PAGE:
How To Treat A Drum Booth
So it has arrived, that shiny new drum kit with all the kit and caboodle. You have got your room lined up to put the drum kit in, freshly painted, good stable solid floor. Everything is coming together as planned. You spend some time carefully setting up the kit exactly as you like it, the cymbals just so, stool the exact height you prefer, you are ready to rock and roll. And off we go with a good session of drumming. 10 minutes in and it’s starting to hurt, not your arms or back, it’s all good in that sense but boy are your ears hurting!! There might be something we have overlooked in our planning, acoustic treatment.
In an untreated room reflections and echoes can be very strong especially in a room being used for practising or playing the drums. With all those hard surfaces – plastered wall, wooden floor, plastered ceiling, windows to allow glimpses into the outside world – reverberation time in the room can be quite severe and considering the SPL level a drum kit can reach it can become quite painful for the ears.
When you have a room dedicated for instruments acoustic treatment could never be more important and the same is the case for drum kits. There’s no need to go down the expense of a professional studio set-up unless that’s your intention later down the line. Instead by following some simple guidelines you can have your room treated with acoustic foam and you’ll soon have a space which is much more comfortable to work in. This more comfortable space will result in better results from you, you can spend longer in there without suffering from fatigue and the time you do spend in there will be more productive.
So what’s required in you room?
A drum booth/room on most occasions will only require between 40% and 60% coverage of the four walls and the ceiling. Because of the wide range of frequencies involved when it comes to recording or practising a drum session effective acoustic treatment is a must. Acoustic treatment that can absorb the full range of frequencies is also a requirement. So this involves the effective use of bass traps in all the available corners both the vertical and the ceiling height horizontal corners. The recommended bass traps to use in a drum booth are the Quadrant Bass Trapshowever if budget is an issue then the Original Bass Traps would be a suitable alternative. In a standard height room of around 8ft we would recommend that you install a bass trap corner kit per available tri-corner and an extra 3ft bass trap below that. You will also need one bass trap for every 4ft on every ceiling horizontal corner. If you are building your own drum booth then square rooms are not recommended as these shaped rooms can be very difficult acoustically as the dimensions of the room will mean you will have very severe room modes and standing waves. While we understand that this is not always possible if you do have the means to do this we would highly recommend it.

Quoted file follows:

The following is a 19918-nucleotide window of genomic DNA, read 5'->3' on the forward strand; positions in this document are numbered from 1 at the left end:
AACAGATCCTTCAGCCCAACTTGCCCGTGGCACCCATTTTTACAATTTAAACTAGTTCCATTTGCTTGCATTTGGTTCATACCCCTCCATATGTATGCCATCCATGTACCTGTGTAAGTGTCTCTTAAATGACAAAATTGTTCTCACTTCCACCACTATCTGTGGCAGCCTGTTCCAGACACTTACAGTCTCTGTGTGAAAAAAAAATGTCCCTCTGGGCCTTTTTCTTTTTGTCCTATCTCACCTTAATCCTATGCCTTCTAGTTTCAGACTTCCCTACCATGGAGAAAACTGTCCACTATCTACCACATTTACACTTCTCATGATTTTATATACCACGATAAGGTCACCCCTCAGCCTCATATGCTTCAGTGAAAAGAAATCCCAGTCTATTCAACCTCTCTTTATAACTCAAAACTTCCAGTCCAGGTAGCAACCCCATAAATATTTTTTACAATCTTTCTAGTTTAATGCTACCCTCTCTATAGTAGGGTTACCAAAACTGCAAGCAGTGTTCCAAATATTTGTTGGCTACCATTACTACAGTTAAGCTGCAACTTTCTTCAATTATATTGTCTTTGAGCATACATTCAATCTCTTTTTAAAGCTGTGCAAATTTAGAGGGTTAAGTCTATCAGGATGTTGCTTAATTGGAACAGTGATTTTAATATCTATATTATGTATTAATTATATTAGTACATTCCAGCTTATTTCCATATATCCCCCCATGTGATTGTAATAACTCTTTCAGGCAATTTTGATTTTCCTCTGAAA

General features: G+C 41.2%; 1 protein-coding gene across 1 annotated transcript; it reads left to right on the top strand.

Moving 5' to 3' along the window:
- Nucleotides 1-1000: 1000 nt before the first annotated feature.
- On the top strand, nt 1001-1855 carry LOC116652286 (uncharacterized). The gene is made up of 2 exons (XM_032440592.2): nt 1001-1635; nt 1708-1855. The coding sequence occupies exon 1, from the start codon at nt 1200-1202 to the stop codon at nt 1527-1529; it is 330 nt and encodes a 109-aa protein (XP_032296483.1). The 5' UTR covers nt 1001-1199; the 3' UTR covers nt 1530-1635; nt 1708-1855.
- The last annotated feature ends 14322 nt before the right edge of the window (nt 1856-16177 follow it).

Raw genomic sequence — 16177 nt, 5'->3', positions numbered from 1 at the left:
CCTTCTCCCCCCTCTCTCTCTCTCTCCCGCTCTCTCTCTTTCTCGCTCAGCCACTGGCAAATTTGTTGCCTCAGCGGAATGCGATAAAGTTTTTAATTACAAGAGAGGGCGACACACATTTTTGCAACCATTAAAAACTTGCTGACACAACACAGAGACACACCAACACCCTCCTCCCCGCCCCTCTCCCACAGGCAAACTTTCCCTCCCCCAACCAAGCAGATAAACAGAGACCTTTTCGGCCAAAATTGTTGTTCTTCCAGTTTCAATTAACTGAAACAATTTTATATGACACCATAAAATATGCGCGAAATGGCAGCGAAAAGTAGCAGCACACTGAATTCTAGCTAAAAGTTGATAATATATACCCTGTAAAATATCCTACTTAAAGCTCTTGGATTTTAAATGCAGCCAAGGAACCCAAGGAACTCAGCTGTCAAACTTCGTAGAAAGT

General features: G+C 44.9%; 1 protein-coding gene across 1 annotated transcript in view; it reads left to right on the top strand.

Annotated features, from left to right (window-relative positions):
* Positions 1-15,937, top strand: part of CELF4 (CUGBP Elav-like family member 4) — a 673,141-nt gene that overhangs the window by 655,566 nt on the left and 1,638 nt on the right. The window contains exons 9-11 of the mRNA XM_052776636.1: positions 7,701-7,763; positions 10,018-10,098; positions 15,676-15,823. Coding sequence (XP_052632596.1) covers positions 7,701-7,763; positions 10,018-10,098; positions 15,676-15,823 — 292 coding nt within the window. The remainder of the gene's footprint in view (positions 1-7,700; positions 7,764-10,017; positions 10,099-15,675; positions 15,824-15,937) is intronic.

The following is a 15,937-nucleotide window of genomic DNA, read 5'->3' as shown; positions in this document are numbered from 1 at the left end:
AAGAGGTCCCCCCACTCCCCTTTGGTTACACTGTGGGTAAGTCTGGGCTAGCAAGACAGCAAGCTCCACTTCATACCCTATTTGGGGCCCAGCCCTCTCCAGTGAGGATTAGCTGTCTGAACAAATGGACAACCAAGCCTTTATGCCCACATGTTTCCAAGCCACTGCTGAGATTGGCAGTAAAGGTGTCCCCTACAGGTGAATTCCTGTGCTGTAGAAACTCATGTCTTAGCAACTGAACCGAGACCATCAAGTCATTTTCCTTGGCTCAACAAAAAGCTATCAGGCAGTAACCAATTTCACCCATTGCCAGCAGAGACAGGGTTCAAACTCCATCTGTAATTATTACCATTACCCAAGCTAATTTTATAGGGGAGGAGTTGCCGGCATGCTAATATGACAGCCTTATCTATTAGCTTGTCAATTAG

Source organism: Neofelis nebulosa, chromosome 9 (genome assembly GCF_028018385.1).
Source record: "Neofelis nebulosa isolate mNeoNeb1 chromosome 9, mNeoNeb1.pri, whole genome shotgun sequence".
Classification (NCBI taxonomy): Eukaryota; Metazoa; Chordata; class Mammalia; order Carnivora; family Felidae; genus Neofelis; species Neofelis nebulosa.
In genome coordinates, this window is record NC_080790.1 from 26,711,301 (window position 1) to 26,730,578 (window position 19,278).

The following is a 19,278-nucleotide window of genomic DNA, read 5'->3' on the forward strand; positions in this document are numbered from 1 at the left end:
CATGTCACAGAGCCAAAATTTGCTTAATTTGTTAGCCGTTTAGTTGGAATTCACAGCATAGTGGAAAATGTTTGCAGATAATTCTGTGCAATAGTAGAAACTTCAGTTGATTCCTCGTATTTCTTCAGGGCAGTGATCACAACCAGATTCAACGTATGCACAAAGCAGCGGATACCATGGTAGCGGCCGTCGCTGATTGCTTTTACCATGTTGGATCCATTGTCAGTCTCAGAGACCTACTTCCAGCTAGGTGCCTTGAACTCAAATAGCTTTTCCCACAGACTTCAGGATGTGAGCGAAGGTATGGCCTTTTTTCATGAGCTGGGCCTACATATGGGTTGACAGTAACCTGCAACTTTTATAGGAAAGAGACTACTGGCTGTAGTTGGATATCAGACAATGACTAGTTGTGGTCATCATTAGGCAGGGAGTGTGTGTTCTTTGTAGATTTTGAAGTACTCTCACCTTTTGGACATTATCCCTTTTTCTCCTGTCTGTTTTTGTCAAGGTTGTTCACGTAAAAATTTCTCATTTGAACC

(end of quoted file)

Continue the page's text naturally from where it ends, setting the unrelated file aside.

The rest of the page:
So once the bass control is taken care of with effective placement of the bass traps the next areas to cover are the four walls and the ceiling. As we have said earlier you will need between 40% and 60% coverage and the acoustic foam tiles need to be at least 2” thick to be effective in your booth. So the best acoustic tiles to use for a drum booth are the Tegular Acoustic Tiles, the S.E.A.M. Acoustic Tiles or theHexaTile. If budget is an issue then we would not recommend you use any thinner a tile than the Wedge PRO Acoustic Foam Tiles or the F.A.T. PRO Acoustic Foam Tiles. So you need to create small clusters of acoustic tiles. These clusters of tiles can be arranged in any way you wish however you need to keep the room as balanced as possible so if you install 3 clusters of tiles on one wall you need if at all possible to install 3 clusters of tiles on the opposing wall. Even coverage over the whole space is the most effective way of treating a room. If a temporary installation is required then you can mount the acoustic tiles onto a sheet of 6mm MDF. This panel can then be hung on the wall like a picture using picture hooks. This means that when you come to move or change the use of the room you don’t have trouble removing the tiles from the wall. It is just a case of un-hooking the panels. You can then use these acoustic panels again if you wish.
There’s no voodoo or secrets when it comes to treating any room and there’s no need to get stressed about how to treat a room or whether you are dong something wrong. As long as you follow the basic principles above then you have a room that is comfortable for working in no time. And if you’re not sure whether you taking the right route or using the right product don’t panic, just get in touch with us guys atAdvanced Acoustics and we would be more than happy to lend you a helping hand.
Hopefully this has helped you in determining the amount of acoustic treatment you require for your room and also what products are best for your room. Obviously every room is different but the aim of articles such as these are to guide you in the right direction without needing a degree to understand them.